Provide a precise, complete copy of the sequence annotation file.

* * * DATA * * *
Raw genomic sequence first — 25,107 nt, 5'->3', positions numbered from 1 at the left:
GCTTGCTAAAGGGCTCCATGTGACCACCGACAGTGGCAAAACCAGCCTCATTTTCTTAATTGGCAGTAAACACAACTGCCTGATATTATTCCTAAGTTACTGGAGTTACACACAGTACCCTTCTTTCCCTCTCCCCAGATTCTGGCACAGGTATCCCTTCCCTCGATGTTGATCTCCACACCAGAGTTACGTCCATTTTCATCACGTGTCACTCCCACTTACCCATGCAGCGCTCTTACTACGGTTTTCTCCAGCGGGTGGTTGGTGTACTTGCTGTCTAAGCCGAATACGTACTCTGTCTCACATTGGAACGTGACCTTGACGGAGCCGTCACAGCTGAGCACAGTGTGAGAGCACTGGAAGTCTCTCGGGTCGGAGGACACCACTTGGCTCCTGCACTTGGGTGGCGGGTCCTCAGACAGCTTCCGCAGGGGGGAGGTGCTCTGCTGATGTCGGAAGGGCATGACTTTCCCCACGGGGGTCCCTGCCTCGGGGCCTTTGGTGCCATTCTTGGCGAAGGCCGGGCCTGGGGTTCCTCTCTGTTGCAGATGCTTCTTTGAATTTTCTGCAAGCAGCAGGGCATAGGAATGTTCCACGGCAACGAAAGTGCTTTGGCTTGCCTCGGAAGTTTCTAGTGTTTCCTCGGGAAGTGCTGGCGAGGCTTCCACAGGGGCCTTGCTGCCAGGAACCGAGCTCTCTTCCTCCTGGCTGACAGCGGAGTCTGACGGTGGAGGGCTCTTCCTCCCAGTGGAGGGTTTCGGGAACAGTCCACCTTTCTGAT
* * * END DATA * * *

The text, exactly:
Raw genomic sequence first — 25,107 nt, 5'->3', positions numbered from 1 at the left:
GCTTGCTAAAGGGCTCCATGTGACCACCGACAGTGGCAAAACCAGCCTCATTTTCTTAATTGGCAGTAAACACAACTGCCTGATATTATTCCTAAGTTACTGGAGTTACACACAGTACCCTTCTTTCCCTCTCCCCAGATTCTGGCACAGGTATCCCTTCCCTCGATGTTGATCTCCACACCAGAGTTACGTCCATTTTCATCACGTGTCACTCCCACTTACCCATGCAGCGCTCTTACTACGGTTTTCTCCAGCGGGTGGTTGGTGTACTTGCTGTCTAAGCCGAATACGTACTCTGTCTCACATTGGAACGTGACCTTGACGGAGCCGTCACAGCTGAGCACAGTGTGAGAGCACTGGAAGTCTCTCGGGTCGGAGGACACCACTTGGCTCCTGCACTTGGGTGGCGGGTCCTCAGACAGCTTCCGCAGGGGGGAGGTGCTCTGCTGATGTCGGAAGGGCATGACTTTCCCCACGGGGGTCCCTGCCTCGGGGCCTTTGGTGCCATTCTTGGCGAAGGCCGGGCCTGGGGTTCCTCTCTGTTGCAGATGCTTCTTTGAATTTTCTGCAAGCAGCAGGGCATAGGAATGTTCCACGGCAACGAAAGTGCTTTGGCTTGCCTCGGAAGTTTCTAGTGTTTCCTCGGGAAGTGCTGGCGAGGCTTCCACAGGGGCCTTGCTGCCAGGAACCGAGCTCTCTTCCTCCTGGCTGACAGCGGAGTCTGACGGTGGAGGGCTCTTCCTCCCAGTGGAGGGTTTCGGGAACAGTCCACCTTTCTGAT